The Year of No Estate Tax

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This year, for the first time since 1915, we have no federal estate tax. The 2001 Bush tax cuts increased the estate tax exemption to $3.5 million and reduced the top tax bracket to 45% in 2009, then eliminated the estate tax entirely this year. There is a catch: The law expires Dec. 31, when we go back to a $1 million exemption and a 55% top bracket.

Few Americans pay estate taxes, nor is it a significant source of revenue for the government. Thanks to increased exemptions, the number of taxable estates has decreased from about 2% percent of adults dying in 2001 to less than a quarter of 1% last year. During the past decade, estate tax receipts averaged just $22 billion, roughly 1% of all tax collections. If the current law remains in place, though, the Tax Policy Institute predicts annual estate tax collections rising to more $60 billion per year by 2019.

One downside to this tax holiday is that this year we also have carryover basis. In previous years, property left to heirs would automatically "step up" to its current fair market value. According to attorney Richard Breed of Boston, carryover basis means that "If you inherit a house or stock from Grandma, you have to figure out what she paid for it. Determining the original cost basis is a horrible job," Breed says. "The burden is on the taxpayer."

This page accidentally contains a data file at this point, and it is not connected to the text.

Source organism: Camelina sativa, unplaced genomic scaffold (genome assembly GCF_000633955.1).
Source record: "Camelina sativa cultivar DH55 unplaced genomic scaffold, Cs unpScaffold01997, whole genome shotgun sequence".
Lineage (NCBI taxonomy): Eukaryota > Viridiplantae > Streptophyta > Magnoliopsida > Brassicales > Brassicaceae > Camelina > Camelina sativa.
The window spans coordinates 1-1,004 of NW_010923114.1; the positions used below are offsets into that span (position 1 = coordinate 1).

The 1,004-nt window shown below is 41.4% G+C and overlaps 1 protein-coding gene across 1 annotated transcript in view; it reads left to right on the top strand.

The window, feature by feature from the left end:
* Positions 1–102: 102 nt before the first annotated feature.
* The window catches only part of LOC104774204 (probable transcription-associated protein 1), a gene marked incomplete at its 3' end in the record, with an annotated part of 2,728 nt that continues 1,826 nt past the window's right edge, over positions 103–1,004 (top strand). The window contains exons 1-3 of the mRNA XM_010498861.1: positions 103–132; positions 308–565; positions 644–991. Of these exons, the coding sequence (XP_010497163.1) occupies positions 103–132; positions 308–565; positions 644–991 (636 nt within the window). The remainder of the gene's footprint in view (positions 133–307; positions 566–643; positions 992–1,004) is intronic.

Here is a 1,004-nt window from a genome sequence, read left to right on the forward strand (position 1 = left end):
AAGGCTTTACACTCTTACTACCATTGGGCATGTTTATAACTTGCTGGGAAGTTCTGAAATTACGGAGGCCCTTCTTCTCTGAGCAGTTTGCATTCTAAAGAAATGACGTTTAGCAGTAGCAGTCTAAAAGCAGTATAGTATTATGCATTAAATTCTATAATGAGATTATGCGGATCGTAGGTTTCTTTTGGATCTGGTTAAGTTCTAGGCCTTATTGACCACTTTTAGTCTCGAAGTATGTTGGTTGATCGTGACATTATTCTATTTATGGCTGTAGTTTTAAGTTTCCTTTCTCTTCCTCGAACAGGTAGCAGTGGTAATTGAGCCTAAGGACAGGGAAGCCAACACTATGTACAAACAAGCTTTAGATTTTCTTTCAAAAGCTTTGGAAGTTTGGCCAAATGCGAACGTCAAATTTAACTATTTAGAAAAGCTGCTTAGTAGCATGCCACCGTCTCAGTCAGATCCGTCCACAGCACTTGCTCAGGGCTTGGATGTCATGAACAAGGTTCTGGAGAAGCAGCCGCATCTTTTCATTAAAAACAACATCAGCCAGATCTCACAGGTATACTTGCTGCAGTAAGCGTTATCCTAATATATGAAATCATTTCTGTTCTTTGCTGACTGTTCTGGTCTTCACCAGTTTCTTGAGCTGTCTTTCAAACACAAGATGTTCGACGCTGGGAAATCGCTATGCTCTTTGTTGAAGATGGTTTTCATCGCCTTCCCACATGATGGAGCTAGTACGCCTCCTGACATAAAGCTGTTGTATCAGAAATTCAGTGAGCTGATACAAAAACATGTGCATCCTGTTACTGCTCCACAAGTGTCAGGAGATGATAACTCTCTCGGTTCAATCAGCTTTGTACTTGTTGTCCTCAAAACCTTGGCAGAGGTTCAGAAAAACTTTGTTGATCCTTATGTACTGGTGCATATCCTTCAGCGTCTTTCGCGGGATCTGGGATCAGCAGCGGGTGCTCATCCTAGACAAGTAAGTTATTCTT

WINNERS AND LOSERS

Media magnate John Kluge, No. 1 on the Forbes list of richest Americans from 1989-91, died in September at age 95 with an estimated net worth of more than $5 billion. Oil magnate Dan Duncan, reportedly the world's 74th richest man, died in March with an estimated $9 billion estate. And New York Yankees owner George Steinbrenner died in July with an estate estimated at $1.6 billion. Clearly these heirs benefited.

Charity also benefits. While the estate tax allows a deduction for assets left to charity, making the amount left to one's children free of estate tax leaves more, not less, for charity.

Modestly wealthy Americans will lose the most if we return to a $1 million exemption and higher rates. A homeowner with a small business, a retirement plan and a few life insurance policies can easily go over that threshold and pay a substantial tax.

The Obama administration's proposal to keep the exemptions and brackets at their 2009 levels got lost in the larger debate over income tax rates. Republican congressional candidates have circulated a petition to eliminate the estate tax entirely. Given the lack of bipartisan consensus on taxes and the prospect of a presidential veto of a Republican bill, there appears to be a substantial likelihood that we will return to the old, higher tax that will apply to many more estates.

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